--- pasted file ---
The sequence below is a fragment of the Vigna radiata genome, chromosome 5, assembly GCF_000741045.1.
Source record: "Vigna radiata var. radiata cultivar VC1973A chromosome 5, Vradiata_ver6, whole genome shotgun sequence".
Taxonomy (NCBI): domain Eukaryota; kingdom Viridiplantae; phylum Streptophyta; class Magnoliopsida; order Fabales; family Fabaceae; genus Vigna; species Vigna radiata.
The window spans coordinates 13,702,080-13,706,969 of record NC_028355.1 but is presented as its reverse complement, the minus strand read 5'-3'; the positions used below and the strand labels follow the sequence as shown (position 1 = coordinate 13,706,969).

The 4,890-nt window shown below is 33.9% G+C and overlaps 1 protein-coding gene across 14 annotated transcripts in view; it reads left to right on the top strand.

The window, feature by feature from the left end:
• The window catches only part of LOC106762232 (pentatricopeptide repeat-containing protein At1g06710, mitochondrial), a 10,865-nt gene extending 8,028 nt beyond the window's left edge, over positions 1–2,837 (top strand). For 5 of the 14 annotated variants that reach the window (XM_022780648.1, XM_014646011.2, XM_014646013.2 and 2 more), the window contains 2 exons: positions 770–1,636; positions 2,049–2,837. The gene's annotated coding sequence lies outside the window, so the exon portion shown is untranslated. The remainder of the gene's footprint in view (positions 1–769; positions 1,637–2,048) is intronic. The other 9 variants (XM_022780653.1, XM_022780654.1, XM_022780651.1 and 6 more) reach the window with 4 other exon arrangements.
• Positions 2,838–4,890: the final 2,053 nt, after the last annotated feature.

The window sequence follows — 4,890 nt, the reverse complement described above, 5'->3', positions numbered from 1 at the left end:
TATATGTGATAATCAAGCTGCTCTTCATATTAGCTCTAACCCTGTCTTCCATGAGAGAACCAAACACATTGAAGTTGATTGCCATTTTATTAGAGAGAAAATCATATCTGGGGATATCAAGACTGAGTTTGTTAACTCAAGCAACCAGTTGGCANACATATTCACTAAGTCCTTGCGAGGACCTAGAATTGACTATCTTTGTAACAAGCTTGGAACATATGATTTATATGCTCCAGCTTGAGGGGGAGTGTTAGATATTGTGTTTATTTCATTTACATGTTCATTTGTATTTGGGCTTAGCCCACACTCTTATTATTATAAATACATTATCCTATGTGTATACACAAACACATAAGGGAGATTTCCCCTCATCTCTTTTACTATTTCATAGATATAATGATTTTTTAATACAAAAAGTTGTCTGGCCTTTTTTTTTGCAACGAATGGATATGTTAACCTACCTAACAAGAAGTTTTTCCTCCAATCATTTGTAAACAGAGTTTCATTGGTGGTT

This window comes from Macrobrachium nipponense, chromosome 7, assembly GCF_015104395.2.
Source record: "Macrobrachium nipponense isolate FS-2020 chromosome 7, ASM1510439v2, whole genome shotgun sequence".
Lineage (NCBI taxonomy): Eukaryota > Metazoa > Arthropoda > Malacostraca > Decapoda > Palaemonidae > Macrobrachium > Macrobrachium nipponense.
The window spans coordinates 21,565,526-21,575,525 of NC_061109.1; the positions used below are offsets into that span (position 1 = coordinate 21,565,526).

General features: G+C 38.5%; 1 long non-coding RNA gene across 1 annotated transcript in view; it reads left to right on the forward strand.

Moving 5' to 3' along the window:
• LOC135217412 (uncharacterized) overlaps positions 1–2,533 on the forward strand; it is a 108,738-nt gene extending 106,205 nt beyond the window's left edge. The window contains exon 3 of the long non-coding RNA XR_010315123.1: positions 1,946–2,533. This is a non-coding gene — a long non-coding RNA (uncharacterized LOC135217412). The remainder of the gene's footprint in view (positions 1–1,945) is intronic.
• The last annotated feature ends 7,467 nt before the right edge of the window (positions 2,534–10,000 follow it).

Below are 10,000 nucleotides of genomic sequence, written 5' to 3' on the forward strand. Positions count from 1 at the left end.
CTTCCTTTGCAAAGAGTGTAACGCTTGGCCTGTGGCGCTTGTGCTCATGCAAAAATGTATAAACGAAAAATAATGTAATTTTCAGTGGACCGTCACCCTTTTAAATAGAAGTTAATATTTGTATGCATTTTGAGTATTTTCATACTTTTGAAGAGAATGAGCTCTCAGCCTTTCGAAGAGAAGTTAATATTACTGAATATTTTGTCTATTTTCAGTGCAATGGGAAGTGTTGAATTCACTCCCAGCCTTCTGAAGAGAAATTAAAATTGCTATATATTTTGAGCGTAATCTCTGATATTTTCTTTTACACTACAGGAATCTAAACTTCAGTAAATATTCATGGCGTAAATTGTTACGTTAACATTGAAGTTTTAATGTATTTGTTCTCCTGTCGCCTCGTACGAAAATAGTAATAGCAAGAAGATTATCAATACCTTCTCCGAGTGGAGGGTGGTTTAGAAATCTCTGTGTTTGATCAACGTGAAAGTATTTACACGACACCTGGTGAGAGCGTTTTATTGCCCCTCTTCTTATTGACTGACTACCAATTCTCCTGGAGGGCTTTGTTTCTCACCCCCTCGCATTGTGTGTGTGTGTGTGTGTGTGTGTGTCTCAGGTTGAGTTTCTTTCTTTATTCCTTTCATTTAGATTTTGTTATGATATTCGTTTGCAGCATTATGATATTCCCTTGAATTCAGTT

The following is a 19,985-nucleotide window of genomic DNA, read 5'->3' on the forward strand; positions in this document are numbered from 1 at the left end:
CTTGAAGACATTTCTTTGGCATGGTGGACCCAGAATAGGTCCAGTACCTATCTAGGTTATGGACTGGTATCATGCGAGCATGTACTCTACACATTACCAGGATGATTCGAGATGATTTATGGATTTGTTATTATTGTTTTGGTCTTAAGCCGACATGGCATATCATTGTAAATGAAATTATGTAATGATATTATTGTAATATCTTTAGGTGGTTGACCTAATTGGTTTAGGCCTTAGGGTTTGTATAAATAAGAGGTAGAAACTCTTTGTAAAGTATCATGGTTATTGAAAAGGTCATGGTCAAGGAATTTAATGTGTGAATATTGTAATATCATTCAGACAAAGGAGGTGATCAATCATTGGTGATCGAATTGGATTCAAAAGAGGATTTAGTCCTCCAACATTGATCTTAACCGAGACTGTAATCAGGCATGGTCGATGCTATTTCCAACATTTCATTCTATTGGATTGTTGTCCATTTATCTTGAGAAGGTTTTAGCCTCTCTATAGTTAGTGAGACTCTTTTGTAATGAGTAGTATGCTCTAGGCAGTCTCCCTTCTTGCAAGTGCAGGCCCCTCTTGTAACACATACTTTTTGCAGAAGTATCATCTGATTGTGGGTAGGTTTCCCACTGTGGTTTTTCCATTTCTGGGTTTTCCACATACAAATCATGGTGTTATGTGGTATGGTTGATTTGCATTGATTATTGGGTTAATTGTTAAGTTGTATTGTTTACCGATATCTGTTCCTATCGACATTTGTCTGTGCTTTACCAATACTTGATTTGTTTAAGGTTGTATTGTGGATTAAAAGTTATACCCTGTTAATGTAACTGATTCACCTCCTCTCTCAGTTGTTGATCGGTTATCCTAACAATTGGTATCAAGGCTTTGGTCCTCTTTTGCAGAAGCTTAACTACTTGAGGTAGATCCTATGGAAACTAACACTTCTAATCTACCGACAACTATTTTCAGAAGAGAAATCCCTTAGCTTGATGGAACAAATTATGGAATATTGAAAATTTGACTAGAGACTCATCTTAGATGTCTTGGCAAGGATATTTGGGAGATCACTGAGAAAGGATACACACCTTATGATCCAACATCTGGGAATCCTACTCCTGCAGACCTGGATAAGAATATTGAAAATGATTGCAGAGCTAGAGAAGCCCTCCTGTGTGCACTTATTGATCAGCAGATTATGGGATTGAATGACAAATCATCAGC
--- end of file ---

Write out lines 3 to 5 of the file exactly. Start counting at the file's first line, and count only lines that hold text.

Taxonomy (NCBI): domain Eukaryota; kingdom Viridiplantae; phylum Streptophyta; class Magnoliopsida; order Fabales; family Fabaceae; genus Vigna; species Vigna radiata.
The window spans coordinates 13,702,080-13,706,969 of record NC_028355.1 but is presented as its reverse complement, the minus strand read 5'-3'; the positions used below and the strand labels follow the sequence as shown (position 1 = coordinate 13,706,969).

The 4,890-nt window shown below is 33.9% G+C and overlaps 1 protein-coding gene across 14 annotated transcripts in view; it reads left to right on the top strand.